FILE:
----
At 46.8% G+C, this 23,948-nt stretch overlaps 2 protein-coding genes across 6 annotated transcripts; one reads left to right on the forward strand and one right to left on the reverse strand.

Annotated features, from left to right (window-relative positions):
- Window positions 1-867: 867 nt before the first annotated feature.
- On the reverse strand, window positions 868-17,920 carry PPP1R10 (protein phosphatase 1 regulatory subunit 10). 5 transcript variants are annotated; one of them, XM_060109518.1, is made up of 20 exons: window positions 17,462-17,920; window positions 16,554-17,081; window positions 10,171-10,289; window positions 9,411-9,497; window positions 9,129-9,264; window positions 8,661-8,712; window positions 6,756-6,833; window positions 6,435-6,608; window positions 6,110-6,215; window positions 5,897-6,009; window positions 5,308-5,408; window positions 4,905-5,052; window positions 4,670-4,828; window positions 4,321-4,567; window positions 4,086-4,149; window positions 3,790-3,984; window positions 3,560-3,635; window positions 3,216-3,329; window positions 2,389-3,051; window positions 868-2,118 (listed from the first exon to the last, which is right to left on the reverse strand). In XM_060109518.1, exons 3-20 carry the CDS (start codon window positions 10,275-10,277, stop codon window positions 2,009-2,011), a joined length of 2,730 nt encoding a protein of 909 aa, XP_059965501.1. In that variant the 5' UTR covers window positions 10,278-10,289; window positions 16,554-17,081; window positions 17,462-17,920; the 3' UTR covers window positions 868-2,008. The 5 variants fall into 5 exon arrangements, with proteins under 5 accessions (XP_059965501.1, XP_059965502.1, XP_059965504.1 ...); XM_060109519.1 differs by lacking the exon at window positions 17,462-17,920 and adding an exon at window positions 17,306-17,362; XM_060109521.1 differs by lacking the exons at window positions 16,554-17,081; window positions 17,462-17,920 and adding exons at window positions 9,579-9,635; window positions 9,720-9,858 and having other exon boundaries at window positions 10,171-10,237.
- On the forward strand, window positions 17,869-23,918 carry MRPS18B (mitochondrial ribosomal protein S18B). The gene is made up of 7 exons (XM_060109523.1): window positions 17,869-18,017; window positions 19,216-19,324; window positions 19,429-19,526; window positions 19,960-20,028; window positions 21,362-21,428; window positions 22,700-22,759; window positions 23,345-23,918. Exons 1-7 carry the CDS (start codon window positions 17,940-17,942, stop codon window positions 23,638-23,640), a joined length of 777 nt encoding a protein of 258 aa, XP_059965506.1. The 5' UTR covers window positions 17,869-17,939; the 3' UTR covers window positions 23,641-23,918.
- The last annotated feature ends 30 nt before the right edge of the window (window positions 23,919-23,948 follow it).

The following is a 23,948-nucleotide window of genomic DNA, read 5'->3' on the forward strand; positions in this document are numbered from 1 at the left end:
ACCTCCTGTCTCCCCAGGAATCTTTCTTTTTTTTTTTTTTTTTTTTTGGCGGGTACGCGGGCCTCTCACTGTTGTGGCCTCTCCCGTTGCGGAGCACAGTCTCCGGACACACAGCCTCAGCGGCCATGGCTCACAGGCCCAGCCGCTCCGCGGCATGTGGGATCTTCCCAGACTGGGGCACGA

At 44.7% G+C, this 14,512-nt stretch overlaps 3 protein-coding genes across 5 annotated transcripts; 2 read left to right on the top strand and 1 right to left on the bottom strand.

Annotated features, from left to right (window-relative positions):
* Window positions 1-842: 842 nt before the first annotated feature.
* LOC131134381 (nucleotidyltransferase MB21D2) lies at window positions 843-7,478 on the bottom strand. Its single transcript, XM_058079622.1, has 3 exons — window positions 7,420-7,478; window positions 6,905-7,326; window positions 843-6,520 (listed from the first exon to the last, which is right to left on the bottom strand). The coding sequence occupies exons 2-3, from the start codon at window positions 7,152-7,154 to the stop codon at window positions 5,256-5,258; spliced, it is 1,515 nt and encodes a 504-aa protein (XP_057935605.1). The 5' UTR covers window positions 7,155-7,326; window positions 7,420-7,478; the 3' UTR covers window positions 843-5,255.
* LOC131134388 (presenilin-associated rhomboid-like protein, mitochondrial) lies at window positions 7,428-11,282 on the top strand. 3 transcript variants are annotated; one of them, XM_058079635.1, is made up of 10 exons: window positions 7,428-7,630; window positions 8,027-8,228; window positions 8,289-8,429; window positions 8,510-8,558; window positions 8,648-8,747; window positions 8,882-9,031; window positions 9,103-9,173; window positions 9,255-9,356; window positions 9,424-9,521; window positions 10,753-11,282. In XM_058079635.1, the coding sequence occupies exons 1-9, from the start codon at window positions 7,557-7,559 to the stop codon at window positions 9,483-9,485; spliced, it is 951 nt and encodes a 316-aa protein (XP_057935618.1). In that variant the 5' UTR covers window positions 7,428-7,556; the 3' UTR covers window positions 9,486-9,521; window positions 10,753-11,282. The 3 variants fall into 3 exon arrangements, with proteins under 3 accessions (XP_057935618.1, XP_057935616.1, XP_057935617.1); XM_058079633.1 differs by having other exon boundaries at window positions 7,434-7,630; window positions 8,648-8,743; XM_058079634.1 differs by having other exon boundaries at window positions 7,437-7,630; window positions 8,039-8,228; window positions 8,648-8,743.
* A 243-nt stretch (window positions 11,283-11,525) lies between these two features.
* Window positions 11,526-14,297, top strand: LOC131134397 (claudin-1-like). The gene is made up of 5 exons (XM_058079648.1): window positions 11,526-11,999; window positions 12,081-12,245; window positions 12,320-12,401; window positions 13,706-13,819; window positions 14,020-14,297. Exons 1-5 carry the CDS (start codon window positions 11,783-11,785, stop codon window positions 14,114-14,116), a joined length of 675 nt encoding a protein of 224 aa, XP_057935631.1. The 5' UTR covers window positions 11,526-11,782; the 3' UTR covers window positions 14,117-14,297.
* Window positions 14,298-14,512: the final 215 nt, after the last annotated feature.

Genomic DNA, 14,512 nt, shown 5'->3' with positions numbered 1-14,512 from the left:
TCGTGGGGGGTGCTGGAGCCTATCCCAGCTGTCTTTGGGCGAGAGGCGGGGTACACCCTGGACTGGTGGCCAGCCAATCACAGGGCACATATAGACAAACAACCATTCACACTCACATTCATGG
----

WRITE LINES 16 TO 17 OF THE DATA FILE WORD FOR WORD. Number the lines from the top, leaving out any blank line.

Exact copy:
* Window positions 14,298-14,512: the final 215 nt, after the last annotated feature.

Genomic DNA, 14,512 nt, shown 5'->3' with positions numbered 1-14,512 from the left: